Rep Rows [5 & 6] 98 more times or just under 1/4 of the total yarn amount is used (no more than 24%); 210 sts: 2 edge sts each side, 2 center sts, 102 sts between edge and center each side.
Section 3: Increasing right side only
You will be working the same pattern but with increases on the right hand side of the shawl only on even rows (the left edge will be straight in this section). This section can be omitted if desired, or if running short of yarn.
After the first rep of Row 7, omit the final ktbl and k until 2 sts rem.
Row 7: Sl1, k1, yo, ktbl, k to 2 sts before m, ssk, sm, k2, sm, k2tog, k until 3 sts rem, ktbl, yo, k2.
Row 8: Sl1, k1, ktbl, k until 3 sts rem, ktbl, yo, k2; 1 st inc.
Rep Rows [7 & 8] 17 more times or until just under 1/3 of total yarn is used (no more than 30%); 228 sts: 120 sts between edge and center on right side, 102 sts on left side.
Section 4: Decreasing left side
Row 9: Sl1, k1, yo, ktbl, k to 2 sts before m, k2tog, sm, k2, sm, ssk, k until 2 sts rem, k2; 1 st dec.
Row 10: Sl1, k1, k until 2 sts rem, ktbl, yo, k2.
Rep Rows [9 & 10] 100 times until there are 3 sts rem on the left hand side of the shawl after the central 2 sts (1 st before the 2 edge sts).
Row 11: Sl1, k1, yo, ktbl, k to 2 sts before m, k2tog, sm, k1, slip next st and rm, return slipped st to right hand needle, ssk, k2.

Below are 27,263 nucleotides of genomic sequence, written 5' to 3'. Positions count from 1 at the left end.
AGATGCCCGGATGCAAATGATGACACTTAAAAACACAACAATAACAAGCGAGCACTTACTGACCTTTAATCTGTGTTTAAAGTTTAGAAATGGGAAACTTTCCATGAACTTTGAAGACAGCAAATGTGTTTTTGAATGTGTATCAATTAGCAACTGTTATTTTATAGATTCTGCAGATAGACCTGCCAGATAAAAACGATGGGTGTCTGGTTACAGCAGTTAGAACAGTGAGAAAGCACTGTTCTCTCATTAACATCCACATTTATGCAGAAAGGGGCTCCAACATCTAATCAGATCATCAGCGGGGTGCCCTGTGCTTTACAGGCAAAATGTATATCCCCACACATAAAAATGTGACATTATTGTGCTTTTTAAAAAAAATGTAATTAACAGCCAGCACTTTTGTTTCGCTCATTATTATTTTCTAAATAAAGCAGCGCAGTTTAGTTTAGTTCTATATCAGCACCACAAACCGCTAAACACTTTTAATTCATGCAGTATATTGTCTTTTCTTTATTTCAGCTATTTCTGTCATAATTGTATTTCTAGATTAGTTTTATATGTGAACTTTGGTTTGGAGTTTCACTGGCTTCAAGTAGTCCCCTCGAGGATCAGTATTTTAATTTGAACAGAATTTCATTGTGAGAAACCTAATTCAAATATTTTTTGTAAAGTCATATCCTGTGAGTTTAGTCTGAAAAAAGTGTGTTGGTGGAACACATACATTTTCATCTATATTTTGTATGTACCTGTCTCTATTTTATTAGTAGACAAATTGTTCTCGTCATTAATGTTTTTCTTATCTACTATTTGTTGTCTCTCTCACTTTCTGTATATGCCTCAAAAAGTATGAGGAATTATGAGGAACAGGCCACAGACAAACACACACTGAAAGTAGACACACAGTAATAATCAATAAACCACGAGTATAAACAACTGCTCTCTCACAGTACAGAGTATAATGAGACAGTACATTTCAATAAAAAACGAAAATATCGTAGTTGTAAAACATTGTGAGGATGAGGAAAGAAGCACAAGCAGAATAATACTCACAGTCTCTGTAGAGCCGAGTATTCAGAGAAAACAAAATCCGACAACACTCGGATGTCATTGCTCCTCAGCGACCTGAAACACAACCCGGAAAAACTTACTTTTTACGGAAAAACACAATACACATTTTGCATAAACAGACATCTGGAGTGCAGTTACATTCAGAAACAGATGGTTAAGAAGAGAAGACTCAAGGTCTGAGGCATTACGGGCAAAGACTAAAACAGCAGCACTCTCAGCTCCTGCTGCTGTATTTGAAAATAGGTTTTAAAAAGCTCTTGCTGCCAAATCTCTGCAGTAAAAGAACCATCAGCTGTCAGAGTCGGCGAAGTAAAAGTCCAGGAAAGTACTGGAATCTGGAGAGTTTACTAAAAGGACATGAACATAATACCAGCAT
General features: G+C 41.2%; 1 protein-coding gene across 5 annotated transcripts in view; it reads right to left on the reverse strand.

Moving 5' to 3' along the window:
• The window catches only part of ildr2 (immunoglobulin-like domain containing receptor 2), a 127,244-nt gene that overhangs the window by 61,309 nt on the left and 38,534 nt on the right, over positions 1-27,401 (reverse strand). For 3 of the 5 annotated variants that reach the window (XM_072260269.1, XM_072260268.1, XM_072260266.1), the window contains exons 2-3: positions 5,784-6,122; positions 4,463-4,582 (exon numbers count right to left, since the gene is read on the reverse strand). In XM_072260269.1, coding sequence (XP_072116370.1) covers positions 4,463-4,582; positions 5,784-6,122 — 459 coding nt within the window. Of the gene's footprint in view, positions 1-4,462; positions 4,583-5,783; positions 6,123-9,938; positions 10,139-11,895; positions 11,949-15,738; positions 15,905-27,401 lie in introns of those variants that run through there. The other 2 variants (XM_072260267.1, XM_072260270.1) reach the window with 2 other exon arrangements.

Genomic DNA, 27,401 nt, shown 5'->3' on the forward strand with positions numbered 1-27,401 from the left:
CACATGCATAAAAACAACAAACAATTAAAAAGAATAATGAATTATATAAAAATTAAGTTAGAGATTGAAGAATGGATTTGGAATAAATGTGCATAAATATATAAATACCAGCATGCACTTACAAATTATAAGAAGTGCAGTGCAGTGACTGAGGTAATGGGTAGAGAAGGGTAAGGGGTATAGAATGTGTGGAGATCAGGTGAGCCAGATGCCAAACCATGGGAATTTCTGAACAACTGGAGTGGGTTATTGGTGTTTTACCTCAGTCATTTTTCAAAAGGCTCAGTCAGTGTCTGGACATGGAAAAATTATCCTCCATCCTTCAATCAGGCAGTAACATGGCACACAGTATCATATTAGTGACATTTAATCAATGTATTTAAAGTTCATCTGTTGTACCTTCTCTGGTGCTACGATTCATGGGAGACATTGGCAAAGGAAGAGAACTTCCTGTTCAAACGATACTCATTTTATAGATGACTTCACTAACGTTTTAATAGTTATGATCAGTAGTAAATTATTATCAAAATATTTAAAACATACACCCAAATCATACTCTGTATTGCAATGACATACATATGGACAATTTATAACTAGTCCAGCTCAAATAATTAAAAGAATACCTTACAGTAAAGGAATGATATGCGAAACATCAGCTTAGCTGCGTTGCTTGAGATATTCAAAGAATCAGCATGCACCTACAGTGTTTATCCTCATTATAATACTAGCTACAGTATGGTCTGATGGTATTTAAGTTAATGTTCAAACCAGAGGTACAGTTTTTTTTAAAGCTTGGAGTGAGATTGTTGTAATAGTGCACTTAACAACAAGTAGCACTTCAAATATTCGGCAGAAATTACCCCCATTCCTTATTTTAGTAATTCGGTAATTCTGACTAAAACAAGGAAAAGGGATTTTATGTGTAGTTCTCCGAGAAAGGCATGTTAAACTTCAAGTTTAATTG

Row 12 & 14: Sl1, k until 2 sts rem, ktbl, yo, k2.
Row 13: Sl1, k1, yo, ktbl, k to 2 sts before m, k2tog, sm, ssk, k2.
BO rem sts using a basic bind off.
Wash according to yarn instructions and block to measurements, pinning into kite shape as shown by the dotted lines on the schematic. Trim yarn ends to the same length if they are left showing; snip off rem ends close to work if they are knitted in.
About the Designer: Elizabeth Felgate
Elizabeth Felgate is an independent designer living in a stone cottage in the UK in rural Wiltshire with eight walnut trees in the garden.
She likes designing from first principles. Many of her patterns feature custom-designed lace patterns or unusual construction methods.
She loves aran weight jumpers and airy lace; but is not averse to chunky lace and lightweight sweaters either.
When not knitting, she is a marketing consultant and mother of two.